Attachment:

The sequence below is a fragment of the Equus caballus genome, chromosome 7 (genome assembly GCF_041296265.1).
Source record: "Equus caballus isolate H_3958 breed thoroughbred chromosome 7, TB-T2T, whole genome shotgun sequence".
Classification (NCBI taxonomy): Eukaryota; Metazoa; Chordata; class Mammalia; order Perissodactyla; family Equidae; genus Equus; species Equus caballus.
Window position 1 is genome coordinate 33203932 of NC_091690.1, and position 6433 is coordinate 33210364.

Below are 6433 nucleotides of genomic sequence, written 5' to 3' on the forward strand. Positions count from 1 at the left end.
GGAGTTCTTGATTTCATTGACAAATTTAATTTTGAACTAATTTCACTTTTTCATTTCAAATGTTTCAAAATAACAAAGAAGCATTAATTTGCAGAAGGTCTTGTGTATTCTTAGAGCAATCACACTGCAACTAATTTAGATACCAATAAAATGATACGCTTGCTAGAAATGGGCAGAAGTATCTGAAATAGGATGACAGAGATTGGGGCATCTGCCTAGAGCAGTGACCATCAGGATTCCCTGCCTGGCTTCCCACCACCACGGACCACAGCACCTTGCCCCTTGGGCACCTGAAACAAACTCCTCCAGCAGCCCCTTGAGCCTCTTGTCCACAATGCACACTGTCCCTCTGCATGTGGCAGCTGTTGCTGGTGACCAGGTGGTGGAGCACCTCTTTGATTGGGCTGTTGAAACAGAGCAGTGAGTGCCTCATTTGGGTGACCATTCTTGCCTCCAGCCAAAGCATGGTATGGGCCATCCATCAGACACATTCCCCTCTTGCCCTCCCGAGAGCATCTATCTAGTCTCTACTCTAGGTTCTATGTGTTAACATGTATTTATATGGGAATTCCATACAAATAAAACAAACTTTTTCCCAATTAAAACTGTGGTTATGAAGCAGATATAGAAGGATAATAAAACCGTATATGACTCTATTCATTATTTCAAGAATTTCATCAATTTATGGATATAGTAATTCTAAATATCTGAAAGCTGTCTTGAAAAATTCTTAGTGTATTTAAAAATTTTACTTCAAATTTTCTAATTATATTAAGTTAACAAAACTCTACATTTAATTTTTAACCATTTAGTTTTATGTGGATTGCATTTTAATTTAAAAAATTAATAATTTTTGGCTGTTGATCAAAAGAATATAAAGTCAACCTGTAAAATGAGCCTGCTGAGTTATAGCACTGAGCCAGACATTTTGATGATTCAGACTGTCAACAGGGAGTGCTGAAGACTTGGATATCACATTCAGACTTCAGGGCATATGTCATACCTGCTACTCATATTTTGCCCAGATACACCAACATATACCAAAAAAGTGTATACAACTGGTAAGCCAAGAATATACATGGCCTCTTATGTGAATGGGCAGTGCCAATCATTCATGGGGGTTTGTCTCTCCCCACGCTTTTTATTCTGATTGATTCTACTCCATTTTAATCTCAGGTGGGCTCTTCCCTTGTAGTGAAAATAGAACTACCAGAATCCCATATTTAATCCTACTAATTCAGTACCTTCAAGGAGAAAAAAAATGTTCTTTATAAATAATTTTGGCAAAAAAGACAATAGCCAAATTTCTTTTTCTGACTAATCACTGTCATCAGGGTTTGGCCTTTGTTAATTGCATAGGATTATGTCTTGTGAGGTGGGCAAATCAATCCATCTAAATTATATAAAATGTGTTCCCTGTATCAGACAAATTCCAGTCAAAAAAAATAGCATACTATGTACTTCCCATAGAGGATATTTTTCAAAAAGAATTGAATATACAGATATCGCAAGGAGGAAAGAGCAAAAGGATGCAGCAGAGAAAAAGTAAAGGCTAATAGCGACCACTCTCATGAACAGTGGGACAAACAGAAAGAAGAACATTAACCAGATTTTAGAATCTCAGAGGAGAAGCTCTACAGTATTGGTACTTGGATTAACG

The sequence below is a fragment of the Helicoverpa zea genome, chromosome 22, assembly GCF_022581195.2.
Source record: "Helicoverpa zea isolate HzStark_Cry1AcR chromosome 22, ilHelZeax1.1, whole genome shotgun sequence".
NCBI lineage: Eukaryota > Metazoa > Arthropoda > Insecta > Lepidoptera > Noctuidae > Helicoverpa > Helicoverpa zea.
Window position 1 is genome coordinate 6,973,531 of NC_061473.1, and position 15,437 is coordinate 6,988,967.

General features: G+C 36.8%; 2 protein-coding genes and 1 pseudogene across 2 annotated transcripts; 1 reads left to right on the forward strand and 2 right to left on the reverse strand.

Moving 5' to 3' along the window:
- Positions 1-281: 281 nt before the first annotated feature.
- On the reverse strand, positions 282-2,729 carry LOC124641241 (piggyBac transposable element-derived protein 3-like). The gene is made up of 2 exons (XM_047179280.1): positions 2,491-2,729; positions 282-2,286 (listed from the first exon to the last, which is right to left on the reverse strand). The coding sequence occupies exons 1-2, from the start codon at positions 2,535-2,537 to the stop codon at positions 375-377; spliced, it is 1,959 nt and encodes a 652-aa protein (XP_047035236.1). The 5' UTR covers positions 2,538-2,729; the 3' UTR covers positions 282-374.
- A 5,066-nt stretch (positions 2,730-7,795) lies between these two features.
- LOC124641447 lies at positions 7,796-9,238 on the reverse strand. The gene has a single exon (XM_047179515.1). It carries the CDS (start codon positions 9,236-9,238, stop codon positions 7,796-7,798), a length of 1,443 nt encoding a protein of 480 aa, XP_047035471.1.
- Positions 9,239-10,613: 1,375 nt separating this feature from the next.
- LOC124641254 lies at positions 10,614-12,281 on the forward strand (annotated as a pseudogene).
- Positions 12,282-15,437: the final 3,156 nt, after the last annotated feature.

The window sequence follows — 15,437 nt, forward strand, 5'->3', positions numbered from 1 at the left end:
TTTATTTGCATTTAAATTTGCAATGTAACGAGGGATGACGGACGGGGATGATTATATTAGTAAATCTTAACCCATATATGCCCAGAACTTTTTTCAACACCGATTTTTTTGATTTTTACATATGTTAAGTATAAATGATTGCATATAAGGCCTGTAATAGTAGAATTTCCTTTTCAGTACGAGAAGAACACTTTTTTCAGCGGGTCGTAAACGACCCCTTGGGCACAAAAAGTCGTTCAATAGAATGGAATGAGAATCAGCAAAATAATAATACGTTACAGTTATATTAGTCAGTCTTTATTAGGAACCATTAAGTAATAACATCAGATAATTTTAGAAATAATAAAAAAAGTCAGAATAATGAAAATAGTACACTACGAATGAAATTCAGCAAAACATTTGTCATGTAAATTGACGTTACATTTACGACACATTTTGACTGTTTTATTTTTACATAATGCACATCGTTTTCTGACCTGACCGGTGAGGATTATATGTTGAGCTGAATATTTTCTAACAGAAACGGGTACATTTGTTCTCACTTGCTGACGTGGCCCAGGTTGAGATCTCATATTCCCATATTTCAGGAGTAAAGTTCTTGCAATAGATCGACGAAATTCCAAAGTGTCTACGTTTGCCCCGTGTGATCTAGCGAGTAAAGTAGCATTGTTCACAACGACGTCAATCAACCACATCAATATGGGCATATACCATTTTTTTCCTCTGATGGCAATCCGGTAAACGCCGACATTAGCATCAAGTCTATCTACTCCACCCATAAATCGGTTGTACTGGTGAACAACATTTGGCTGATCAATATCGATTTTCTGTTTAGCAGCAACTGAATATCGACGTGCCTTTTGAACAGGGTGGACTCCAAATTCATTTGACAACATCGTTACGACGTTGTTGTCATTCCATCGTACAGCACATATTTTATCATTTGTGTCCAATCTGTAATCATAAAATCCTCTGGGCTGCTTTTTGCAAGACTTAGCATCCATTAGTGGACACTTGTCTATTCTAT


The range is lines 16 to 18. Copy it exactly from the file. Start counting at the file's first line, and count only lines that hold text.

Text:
- LOC124641447 lies at positions 7,796-9,238 on the reverse strand. The gene has a single exon (XM_047179515.1). It carries the CDS (start codon positions 9,236-9,238, stop codon positions 7,796-7,798), a length of 1,443 nt encoding a protein of 480 aa, XP_047035471.1.
- Positions 9,239-10,613: 1,375 nt separating this feature from the next.
- LOC124641254 lies at positions 10,614-12,281 on the forward strand (annotated as a pseudogene).